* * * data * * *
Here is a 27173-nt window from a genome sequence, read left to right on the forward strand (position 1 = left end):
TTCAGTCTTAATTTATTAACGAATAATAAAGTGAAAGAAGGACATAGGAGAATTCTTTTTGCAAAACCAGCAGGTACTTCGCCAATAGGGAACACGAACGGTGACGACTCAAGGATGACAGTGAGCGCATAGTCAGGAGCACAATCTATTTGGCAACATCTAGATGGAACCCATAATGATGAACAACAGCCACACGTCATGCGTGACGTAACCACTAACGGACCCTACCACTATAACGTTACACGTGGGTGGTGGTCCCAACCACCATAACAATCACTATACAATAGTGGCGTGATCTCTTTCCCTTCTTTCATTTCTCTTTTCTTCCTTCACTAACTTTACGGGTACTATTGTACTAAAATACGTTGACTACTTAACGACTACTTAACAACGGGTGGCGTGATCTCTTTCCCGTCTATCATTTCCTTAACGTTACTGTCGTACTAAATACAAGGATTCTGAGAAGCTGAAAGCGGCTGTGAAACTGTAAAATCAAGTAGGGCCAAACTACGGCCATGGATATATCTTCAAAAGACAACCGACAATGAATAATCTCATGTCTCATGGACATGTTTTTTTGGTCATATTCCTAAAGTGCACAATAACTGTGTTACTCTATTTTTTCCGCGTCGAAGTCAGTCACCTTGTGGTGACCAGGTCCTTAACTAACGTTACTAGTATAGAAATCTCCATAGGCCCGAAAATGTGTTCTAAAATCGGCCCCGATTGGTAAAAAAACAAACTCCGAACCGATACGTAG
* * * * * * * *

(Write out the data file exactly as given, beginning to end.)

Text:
Here is a 27173-nt window from a genome sequence, read left to right on the forward strand (position 1 = left end):
TTCAGTCTTAATTTATTAACGAATAATAAAGTGAAAGAAGGACATAGGAGAATTCTTTTTGCAAAACCAGCAGGTACTTCGCCAATAGGGAACACGAACGGTGACGACTCAAGGATGACAGTGAGCGCATAGTCAGGAGCACAATCTATTTGGCAACATCTAGATGGAACCCATAATGATGAACAACAGCCACACGTCATGCGTGACGTAACCACTAACGGACCCTACCACTATAACGTTACACGTGGGTGGTGGTCCCAACCACCATAACAATCACTATACAATAGTGGCGTGATCTCTTTCCCTTCTTTCATTTCTCTTTTCTTCCTTCACTAACTTTACGGGTACTATTGTACTAAAATACGTTGACTACTTAACGACTACTTAACAACGGGTGGCGTGATCTCTTTCCCGTCTATCATTTCCTTAACGTTACTGTCGTACTAAATACAAGGATTCTGAGAAGCTGAAAGCGGCTGTGAAACTGTAAAATCAAGTAGGGCCAAACTACGGCCATGGATATATCTTCAAAAGACAACCGACAATGAATAATCTCATGTCTCATGGACATGTTTTTTTGGTCATATTCCTAAAGTGCACAATAACTGTGTTACTCTATTTTTTCCGCGTCGAAGTCAGTCACCTTGTGGTGACCAGGTCCTTAACTAACGTTACTAGTATAGAAATCTCCATAGGCCCGAAAATGTGTTCTAAAATCGGCCCCGATTGGTAAAAAAACAAACTCCGAACCGATACGTAG